Pastor Jack Douglas resigns his ministry after a traumatic event and hikes across America. In North Dakota, he finds work on an oil rig until a violent turn of events forces him to seek seclusion in the Alaskan wilderness where he’s stalked by the mythical Amaroq wolf.
In Nome, Jack takes a job on a king crab fishing boat where he continues to struggle with his past tragedies while fighting feelings for the proprietor of a rustic inn, a beautiful Inuit woman, Qaniit.
A man from the past perpetrates a catastrophic event that will once again challenge Jack’s faith. Will Jack survive or will God forsake him once more?
One night a few days later, after spending most of the day in the office, Jack works on getting caught up with the paperwork, payroll, and invoices, ordering, paying bills, and prepping for the next haul. Next to his desk he takes a sandwich out of the small refrigerator he bought to keep meals in so he wouldn’t have to mess up Qaniit’s kitchen, and to avoid her.
Taking his first bite, the office phone rings. Quickly washing his food down with water, he answers on the third ring, “Nasak Fishing Company. This is Jack speaking.”
“Jack? It’s Qaniit,” she says barely audible. “Grandfather passed. We’re all going to the house now.”
His heart skips a beat, not only because he hasn’t heard her voice in days, but with this news. He doesn’t want to go to the house. This is a time for family to be together. He is not family, but an employee.
“Can you pick me up on the way?” she says.
Oh, great. Ulloriaq had given him the truck for a supply run for the boat this day. Although as a pastor he had helped those in this state of mourning, it’s no longer his place. He doesn’t belong, either as a family-member, or as a pastor. But, she needs a ride. “Okay,” he whispers. He hangs up and drives to the Prospector.
Qaniit waits for him on the porch, her long, black hair blowing across her tender, snowy-white face. As he watches her walk over to the truck, he can’t help but think how she has seen so much tragedy in her life. She climbs in, brushes her hair aside, tucking it behind her left ear and revealing to him such a sad face he feels he might die all over again. First her parents, then her husband, now her grandfather. Malik had raised her. Her protector is gone.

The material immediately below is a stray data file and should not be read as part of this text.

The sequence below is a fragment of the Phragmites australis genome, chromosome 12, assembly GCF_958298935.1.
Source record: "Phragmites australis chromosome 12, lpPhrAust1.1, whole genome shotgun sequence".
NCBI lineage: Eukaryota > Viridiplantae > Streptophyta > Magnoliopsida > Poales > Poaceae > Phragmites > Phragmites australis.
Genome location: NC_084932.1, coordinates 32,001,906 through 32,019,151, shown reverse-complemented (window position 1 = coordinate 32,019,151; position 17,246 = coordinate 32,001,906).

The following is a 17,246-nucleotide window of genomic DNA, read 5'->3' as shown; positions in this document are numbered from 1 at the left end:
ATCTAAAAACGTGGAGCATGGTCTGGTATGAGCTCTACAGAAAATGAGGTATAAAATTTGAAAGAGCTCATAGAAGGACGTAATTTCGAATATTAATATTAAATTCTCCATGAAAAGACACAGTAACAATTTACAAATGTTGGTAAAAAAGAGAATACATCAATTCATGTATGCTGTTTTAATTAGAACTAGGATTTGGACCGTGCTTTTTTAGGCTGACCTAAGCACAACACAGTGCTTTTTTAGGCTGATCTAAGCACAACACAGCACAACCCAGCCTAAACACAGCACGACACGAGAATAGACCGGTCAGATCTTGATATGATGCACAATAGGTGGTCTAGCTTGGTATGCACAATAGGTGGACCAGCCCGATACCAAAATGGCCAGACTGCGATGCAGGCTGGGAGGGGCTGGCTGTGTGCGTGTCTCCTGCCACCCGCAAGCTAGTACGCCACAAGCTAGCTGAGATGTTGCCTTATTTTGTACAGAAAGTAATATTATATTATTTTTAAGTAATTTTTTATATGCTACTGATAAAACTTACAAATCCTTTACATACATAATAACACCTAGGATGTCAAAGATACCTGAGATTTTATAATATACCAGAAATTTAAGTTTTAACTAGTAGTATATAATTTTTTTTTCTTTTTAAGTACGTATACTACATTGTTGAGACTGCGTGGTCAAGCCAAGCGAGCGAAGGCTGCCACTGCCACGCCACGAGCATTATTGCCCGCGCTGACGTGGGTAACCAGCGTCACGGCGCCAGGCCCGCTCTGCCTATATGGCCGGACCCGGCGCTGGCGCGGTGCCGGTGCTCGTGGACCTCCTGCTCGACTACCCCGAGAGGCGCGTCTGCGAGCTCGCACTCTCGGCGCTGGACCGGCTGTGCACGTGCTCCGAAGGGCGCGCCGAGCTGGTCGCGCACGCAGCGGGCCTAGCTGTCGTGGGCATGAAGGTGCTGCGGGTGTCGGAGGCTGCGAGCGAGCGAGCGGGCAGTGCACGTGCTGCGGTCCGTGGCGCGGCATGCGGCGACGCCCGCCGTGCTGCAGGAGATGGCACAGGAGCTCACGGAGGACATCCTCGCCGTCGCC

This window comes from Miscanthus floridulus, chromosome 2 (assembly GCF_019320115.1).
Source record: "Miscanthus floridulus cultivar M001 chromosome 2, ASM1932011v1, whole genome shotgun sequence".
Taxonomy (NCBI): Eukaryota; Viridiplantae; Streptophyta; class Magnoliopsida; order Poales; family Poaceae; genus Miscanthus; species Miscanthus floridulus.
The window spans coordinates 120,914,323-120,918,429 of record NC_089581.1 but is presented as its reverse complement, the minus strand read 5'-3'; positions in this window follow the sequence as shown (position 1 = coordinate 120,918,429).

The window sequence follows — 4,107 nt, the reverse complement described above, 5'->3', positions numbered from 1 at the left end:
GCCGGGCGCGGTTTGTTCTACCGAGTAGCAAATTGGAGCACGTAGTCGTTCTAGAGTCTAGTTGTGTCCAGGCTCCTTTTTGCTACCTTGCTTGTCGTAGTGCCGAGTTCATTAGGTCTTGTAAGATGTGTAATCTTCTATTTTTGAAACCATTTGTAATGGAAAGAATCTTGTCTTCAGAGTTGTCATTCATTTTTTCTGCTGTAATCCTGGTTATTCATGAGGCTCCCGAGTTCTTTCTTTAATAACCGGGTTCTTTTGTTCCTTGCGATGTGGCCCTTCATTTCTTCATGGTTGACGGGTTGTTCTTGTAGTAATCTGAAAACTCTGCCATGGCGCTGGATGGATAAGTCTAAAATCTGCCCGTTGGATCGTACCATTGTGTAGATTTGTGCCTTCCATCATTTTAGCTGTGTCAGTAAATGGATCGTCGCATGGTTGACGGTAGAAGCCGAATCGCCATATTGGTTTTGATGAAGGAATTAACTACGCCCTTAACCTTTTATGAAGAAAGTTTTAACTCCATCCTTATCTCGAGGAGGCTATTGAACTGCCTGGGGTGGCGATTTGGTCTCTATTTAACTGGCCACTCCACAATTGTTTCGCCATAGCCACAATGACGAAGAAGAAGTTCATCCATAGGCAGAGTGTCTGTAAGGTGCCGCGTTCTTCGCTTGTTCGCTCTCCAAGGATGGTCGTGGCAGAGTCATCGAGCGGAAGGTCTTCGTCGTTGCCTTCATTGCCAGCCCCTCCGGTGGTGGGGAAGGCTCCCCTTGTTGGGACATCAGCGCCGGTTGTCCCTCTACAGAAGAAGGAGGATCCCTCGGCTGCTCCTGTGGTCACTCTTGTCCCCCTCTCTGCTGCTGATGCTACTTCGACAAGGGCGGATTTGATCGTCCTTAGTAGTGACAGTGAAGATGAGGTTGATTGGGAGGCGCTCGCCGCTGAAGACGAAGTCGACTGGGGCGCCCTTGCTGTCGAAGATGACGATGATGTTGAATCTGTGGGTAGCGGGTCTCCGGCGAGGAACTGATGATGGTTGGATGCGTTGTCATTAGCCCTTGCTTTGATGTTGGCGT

After she buckles in, he spontaneously reaches over, takes her hand in his, gently squeezing it. She looks over at him and he removes his hand, putting it on the wheel to drive.
They ride in silence. Jack glances over at her once, but she stares out through the windshield.
He pulls up, parks and shuts off the engine. She climbs out, starts for the house, but looks back at Jack sitting in the truck. She doubles back, comes over to the open driver window. “What’s wrong?”
He looks at her. “Nothing. I’ll take you back when you’re done.” He looks away from her.
“You’re not coming in?”
“No. No, I, I don’t think I should. It’s a time for family.” He looks back at her as her hair falls off her ear and covers half of her moonlit face.
She once again brushes at her hair tucking it behind her ear. “Jack, you’ve been a part of our family for a while now.”
Family? He turns his head away from her again and reaches for the amaroq claw, squeezing it.